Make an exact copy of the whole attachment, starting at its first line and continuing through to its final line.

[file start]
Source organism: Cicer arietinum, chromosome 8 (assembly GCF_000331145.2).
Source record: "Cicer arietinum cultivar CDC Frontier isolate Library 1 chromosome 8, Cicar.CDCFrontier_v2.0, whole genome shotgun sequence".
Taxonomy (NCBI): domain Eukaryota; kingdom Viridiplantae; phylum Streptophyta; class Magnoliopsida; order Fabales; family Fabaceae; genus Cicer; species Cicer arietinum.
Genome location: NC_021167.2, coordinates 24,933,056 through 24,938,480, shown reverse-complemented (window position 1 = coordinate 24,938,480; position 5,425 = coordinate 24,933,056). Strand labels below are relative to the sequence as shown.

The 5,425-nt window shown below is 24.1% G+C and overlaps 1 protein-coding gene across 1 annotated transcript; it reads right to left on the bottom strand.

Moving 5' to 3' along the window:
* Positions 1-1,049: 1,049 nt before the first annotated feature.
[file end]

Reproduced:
Source organism: Cicer arietinum, chromosome 8 (assembly GCF_000331145.2).
Source record: "Cicer arietinum cultivar CDC Frontier isolate Library 1 chromosome 8, Cicar.CDCFrontier_v2.0, whole genome shotgun sequence".
Taxonomy (NCBI): domain Eukaryota; kingdom Viridiplantae; phylum Streptophyta; class Magnoliopsida; order Fabales; family Fabaceae; genus Cicer; species Cicer arietinum.
Genome location: NC_021167.2, coordinates 24,933,056 through 24,938,480, shown reverse-complemented (window position 1 = coordinate 24,938,480; position 5,425 = coordinate 24,933,056). Strand labels below are relative to the sequence as shown.

The 5,425-nt window shown below is 24.1% G+C and overlaps 1 protein-coding gene across 1 annotated transcript; it reads right to left on the bottom strand.

Moving 5' to 3' along the window:
* Positions 1-1,049: 1,049 nt before the first annotated feature.